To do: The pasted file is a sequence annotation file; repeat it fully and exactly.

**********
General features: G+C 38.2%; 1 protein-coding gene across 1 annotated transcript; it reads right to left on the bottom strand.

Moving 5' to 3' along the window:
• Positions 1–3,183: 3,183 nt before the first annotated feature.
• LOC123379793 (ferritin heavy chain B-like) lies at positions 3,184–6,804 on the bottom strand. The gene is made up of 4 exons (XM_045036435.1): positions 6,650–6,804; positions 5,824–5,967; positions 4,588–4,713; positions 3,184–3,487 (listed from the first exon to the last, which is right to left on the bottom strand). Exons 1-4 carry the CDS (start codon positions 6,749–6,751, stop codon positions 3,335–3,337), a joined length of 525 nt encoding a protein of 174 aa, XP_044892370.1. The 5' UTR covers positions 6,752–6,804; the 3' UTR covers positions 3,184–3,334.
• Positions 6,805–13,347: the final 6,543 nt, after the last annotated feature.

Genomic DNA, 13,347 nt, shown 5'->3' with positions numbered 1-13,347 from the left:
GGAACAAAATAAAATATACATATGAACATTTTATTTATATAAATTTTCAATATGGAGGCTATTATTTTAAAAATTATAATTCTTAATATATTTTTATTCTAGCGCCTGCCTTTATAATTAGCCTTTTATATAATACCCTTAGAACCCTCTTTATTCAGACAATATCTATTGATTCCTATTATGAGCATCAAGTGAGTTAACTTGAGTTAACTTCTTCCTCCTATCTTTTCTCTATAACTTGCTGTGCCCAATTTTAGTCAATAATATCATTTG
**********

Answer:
General features: G+C 38.2%; 1 protein-coding gene across 1 annotated transcript; it reads right to left on the bottom strand.

Moving 5' to 3' along the window:
• Positions 1–3,183: 3,183 nt before the first annotated feature.
• LOC123379793 (ferritin heavy chain B-like) lies at positions 3,184–6,804 on the bottom strand. The gene is made up of 4 exons (XM_045036435.1): positions 6,650–6,804; positions 5,824–5,967; positions 4,588–4,713; positions 3,184–3,487 (listed from the first exon to the last, which is right to left on the bottom strand). Exons 1-4 carry the CDS (start codon positions 6,749–6,751, stop codon positions 3,335–3,337), a joined length of 525 nt encoding a protein of 174 aa, XP_044892370.1. The 5' UTR covers positions 6,752–6,804; the 3' UTR covers positions 3,184–3,334.
• Positions 6,805–13,347: the final 6,543 nt, after the last annotated feature.

Genomic DNA, 13,347 nt, shown 5'->3' with positions numbered 1-13,347 from the left:
GGAACAAAATAAAATATACATATGAACATTTTATTTATATAAATTTTCAATATGGAGGCTATTATTTTAAAAATTATAATTCTTAATATATTTTTATTCTAGCGCCTGCCTTTATAATTAGCCTTTTATATAATACCCTTAGAACCCTCTTTATTCAGACAATATCTATTGATTCCTATTATGAGCATCAAGTGAGTTAACTTGAGTTAACTTCTTCCTCCTATCTTTTCTCTATAACTTGCTGTGCCCAATTTTAGTCAATAATATCATTTG